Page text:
Resiliency in psychiatric science
Jan-Willem Romeijn (University of Groningen)

part of: Topics in Scientific Philosophy
February 24, 2018, 12:00pm - 1:00pm
The Department of Logic and Philosophy of Science, University of California, Irvine

The Arnold and Mabel Beckman Center of the National Academies
100 Academy Way
Irvine 92617
United States

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University of California, Irvine
University of California, Irvine
University of California, Irvine


Jan-Willem Romeijn, University of Groningen

Resiliency in psychiatric science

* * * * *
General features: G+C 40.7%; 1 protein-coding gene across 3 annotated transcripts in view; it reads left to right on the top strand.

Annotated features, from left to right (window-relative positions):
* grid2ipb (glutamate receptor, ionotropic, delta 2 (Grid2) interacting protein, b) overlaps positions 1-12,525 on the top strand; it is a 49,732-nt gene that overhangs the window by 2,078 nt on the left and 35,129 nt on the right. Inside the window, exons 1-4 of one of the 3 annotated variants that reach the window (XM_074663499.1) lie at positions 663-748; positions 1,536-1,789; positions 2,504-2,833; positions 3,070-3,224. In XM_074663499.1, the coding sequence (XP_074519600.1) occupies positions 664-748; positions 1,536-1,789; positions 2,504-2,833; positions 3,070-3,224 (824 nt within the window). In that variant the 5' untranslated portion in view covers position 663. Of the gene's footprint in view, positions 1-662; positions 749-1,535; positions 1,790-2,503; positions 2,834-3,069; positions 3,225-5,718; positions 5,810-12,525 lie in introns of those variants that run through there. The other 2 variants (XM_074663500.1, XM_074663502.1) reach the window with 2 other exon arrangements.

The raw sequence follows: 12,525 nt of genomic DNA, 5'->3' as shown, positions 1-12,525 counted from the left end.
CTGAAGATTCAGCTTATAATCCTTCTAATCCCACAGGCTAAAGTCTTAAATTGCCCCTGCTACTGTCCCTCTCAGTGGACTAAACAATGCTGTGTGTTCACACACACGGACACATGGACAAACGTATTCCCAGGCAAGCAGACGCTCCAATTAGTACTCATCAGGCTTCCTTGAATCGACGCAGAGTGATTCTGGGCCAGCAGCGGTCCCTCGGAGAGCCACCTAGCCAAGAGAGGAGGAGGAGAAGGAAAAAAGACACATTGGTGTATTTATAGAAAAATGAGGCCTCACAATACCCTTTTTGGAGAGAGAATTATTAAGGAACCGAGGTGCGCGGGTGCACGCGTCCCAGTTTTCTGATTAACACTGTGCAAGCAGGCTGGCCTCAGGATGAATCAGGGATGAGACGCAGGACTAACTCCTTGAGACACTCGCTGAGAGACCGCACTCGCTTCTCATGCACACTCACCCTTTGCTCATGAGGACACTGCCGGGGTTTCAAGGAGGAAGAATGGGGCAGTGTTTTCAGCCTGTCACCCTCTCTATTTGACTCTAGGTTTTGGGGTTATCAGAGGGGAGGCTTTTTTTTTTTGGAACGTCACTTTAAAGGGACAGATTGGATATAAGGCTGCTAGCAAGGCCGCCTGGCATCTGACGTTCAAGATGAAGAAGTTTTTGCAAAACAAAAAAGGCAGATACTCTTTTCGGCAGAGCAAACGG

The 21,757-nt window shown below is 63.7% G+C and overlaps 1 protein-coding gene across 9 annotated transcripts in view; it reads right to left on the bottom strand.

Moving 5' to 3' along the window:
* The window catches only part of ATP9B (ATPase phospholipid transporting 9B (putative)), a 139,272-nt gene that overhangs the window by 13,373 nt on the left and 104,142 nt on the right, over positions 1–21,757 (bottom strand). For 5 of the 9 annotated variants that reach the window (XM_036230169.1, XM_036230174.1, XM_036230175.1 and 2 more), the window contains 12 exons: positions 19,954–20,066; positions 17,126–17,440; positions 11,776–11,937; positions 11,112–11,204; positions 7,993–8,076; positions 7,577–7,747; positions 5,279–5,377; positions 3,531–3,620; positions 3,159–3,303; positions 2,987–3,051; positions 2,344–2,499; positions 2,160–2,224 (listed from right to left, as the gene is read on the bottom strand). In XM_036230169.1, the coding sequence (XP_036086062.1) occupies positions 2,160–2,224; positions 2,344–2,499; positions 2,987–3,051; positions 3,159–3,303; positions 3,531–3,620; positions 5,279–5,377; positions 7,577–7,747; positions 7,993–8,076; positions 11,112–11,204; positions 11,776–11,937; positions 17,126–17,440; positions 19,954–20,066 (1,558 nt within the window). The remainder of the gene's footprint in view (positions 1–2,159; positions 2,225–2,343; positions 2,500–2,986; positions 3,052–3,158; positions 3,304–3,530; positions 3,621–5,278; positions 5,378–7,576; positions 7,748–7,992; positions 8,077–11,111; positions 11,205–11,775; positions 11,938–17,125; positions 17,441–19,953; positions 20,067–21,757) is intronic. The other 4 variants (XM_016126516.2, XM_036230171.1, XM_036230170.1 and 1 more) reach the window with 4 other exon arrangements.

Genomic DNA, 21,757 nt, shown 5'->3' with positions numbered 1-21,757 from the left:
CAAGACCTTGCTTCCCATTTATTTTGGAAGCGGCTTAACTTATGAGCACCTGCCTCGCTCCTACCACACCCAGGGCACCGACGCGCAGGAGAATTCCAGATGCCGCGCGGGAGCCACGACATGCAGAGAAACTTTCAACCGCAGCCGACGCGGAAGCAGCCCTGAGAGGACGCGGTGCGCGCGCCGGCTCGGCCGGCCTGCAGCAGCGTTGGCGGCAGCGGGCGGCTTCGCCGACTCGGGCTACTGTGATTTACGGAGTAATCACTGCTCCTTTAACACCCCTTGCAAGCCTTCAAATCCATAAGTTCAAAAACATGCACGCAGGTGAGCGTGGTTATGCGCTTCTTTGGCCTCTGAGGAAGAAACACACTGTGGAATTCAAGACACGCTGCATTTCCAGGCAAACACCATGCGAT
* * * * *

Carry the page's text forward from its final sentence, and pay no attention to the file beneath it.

What is a good classification scheme for mental disorders? This question is of great importance for clinicians and psychiatric researchers, but also for philosophers of science. The problem of finding the right classification scheme arguably resembles a problem well-known in philosophical circles, to wit, the problem of the reference class. In my talk I propose a solution to this problem that goes back to Brian Skyrms' seminal 1977 paper "Resiliency, Propensities, and Causal Necessity". In it he develops the idea that chances are robust degrees of belief. I will elaborate on this idea and argue that it suggests a particular anti-reductionist approach to the problem of psychiatric classification, in which causal inference and statistical model selection play a key role.

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